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Self Managed Super Fund (SMSF) Article
Instalment Warrants & SMSFs
By Tony Negline.
This article may be out of date.
5th December 2007
Ordinarily superannuation funds are prohibited from borrowing. There are, however, a few exceptions, some of which have just been clarified.
Funds can borrow for brief periods to pay a benefit to a beneficiary or to settle an investment contract if they are awaiting the proceeds of asset sales to become available.
Recent super-law amendments have made it clear that, subject to satisfying certain conditions, a super fund can borrow if the outstanding loan does not have to be repaid. This is often referred to as a non-recourse loan.
These new rules were written to allow super funds to invest in a product commonly known as an instalment warrant or instalment.
These products have several stages over their lifecycle. Initially, the investor pays a deposit that represents the part-payment on the price of a share.
One share is purchased for each instalment warrant purchased. The whole purchase price of the share is met by a loan made by the product purchaser. During the life of the instalment, the investor will not receive any dividends and will need to pay some interest on the outstanding loan.
At the end of an instalment warrant's term, the investor either pays the outstanding loan and receives ownership of the shares or walks away. If the investor walks away, they lose their initial deposit and don't have ownership of the shares.
Importantly, as the loan is non-recourse the instalment warrant provider cannot chase the investor for the outstanding debt.
Before this amendment was made, quite a few self-managed super funds (SMSFs) actively used instalment warrants because it was one of the few ways they could leverage their assets. Many SMSF advisers were reluctant to recommend instalments because the super rules were not crystal clear that they could be used and the cost of the investment was often too high.
Now, instalment warrant providers are busy expanding their sales teams and reviewing their product and marketing material in the expectation that new legislation will encourage all the SMSF trustees to take a fresh interest in this product.
One innovation that appeared a few years ago that many SMSFs will now take a close look at is self funding instalments. This product takes the annual dividends and uses them to automatically pay the annual interest expense.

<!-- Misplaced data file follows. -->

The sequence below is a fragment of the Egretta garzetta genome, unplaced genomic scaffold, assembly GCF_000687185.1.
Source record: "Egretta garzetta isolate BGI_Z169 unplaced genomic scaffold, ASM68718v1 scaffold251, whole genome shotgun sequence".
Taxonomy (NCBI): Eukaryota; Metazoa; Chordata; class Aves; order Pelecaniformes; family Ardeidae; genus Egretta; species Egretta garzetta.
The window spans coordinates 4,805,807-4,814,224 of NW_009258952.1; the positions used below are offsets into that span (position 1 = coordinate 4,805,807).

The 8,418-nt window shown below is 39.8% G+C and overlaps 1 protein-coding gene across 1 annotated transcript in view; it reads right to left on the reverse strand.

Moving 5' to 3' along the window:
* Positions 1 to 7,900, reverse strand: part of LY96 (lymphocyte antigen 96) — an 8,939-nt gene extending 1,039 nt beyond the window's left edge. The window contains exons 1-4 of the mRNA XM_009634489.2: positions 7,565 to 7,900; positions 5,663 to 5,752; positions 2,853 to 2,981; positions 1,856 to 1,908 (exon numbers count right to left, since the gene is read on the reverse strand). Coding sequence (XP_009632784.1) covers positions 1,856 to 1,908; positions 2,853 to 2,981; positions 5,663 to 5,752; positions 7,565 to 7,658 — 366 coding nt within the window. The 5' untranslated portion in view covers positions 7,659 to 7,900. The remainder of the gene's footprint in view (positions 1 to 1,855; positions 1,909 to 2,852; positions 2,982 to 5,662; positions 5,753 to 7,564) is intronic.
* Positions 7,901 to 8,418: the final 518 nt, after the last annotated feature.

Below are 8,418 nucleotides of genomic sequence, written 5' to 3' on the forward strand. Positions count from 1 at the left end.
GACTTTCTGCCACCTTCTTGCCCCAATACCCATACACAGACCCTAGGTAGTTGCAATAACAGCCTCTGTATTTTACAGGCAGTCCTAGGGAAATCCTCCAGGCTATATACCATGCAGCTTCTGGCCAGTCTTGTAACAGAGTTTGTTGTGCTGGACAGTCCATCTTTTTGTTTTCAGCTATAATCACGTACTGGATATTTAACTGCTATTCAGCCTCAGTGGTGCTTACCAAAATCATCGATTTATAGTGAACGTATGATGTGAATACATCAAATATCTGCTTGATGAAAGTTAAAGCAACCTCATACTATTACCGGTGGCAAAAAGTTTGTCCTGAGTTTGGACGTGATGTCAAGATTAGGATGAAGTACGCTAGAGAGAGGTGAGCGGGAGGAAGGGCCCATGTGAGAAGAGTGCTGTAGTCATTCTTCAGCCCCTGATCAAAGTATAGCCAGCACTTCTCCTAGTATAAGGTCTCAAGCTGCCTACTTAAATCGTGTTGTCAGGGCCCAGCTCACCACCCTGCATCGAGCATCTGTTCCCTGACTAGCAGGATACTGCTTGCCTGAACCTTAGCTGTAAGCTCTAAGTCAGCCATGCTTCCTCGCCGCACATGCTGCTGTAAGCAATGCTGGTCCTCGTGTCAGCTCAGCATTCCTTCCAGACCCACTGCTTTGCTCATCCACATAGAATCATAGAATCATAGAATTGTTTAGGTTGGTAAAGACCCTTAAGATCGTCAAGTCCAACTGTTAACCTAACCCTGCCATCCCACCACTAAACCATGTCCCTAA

After paying the interest costs, some products take money left over and use it to repay some of the capital borrowed. The beauty of this product is that it dramatically simplifies the cash-flow impacts of product for the investor.
As an example, CBA shares are trading at $52 each. A product provider is prepared to offer an instalment warrant over this product for seven years for an upfront payment of $31.50 and final payment of $24 per share.
The $29 upfront contains an annual interest cost of $3 on the $24 loan as well as the cost of the option, which has cost another $0.50 per share. The option protects the instalment warrant provider by enabling it to exercise the option so they can sell the shares and receive at least the outstanding loan so they do not end up losing any capital.
Let's assume that CBA pays about $3 per share dividend each year, excluding any franking credits.
As the super fund tax rate is less than the company tax rate, the super fund will get refund of any excess franking credits, which represent tax paid by the company. Under normal arrangements, the investor would receive this dividend and then later on forward an interest payment to the instalment warrant provider. Self-funding instalments do away with this convoluted arrangement because the product provider takes the dividend and uses it to pay the interest cost.
If CBA increases the dividends it pays out to shareholders, the product provider will use this excess money to repay the $24 loan per share.
Ideally longer term (say more than five years) self-funded instalments are structured so the investor will have paid the interest cost and most of the outstanding loan via the dividend payments at the end of the product term.
Tax deductibility is one reason SMSF trustees will find this product attractive.
Another amendment made by the previous government makes the cost of the option tax deductible if the interest costs and the price of the option together are less than benchmark rates set by the Reserve Bank.
Before this amendment was made, the option's cost was not tax deductible to the investor.
For funds that pay income tax (because there is pre-retiree assets in the fund), instalments have become even more tax effective.
There are three important costs with these products: adviser commissions, interest costs (often charged annually in advance) and the price of the option.
Competition in this space is likely to be much fiercer than it has been so trustees need to be ready to drive a hard bargain with their advisers and product providers.
SMSF trustees will look at this product because it offers a chance to buy shares efficiently and for less outlay. It also allows them to leverage their fund's balance sheet, which may be necessary to drive sufficient fund returns so their members have enough assets for their retirement.
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